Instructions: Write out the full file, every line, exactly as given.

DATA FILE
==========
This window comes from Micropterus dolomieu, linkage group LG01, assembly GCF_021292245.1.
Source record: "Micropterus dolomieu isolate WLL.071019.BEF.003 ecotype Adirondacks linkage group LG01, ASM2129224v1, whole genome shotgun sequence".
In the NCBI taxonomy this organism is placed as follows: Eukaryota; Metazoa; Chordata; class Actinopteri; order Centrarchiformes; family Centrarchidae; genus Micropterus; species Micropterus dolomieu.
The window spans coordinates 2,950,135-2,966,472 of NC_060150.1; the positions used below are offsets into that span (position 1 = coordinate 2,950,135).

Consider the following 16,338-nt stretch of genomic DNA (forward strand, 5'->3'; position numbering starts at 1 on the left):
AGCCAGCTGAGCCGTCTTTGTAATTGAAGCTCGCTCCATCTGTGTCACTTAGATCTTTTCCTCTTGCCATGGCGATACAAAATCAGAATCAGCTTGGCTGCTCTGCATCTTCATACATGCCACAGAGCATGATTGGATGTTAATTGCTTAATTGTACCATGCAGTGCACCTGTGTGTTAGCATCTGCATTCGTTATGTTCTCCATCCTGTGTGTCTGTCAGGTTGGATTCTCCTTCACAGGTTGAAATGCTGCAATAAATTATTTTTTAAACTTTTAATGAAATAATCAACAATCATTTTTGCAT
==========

This window comes from Micropterus dolomieu, linkage group LG01, assembly GCF_021292245.1.
Source record: "Micropterus dolomieu isolate WLL.071019.BEF.003 ecotype Adirondacks linkage group LG01, ASM2129224v1, whole genome shotgun sequence".
In the NCBI taxonomy this organism is placed as follows: Eukaryota; Metazoa; Chordata; class Actinopteri; order Centrarchiformes; family Centrarchidae; genus Micropterus; species Micropterus dolomieu.
The window spans coordinates 2,950,135-2,966,472 of NC_060150.1; the positions used below are offsets into that span (position 1 = coordinate 2,950,135).

Consider the following 16,338-nt stretch of genomic DNA (forward strand, 5'->3'; position numbering starts at 1 on the left):
AGCCAGCTGAGCCGTCTTTGTAATTGAAGCTCGCTCCATCTGTGTCACTTAGATCTTTTCCTCTTGCCATGGCGATACAAAATCAGAATCAGCTTGGCTGCTCTGCATCTTCATACATGCCACAGAGCATGATTGGATGTTAATTGCTTAATTGTACCATGCAGTGCACCTGTGTGTTAGCATCTGCATTCGTTATGTTCTCCATCCTGTGTGTCTGTCAGGTTGGATTCTCCTTCACAGGTTGAAATGCTGCAATAAATTATTTTTTAAACTTTTAATGAAATAATCAACAATCATTTTTGCAT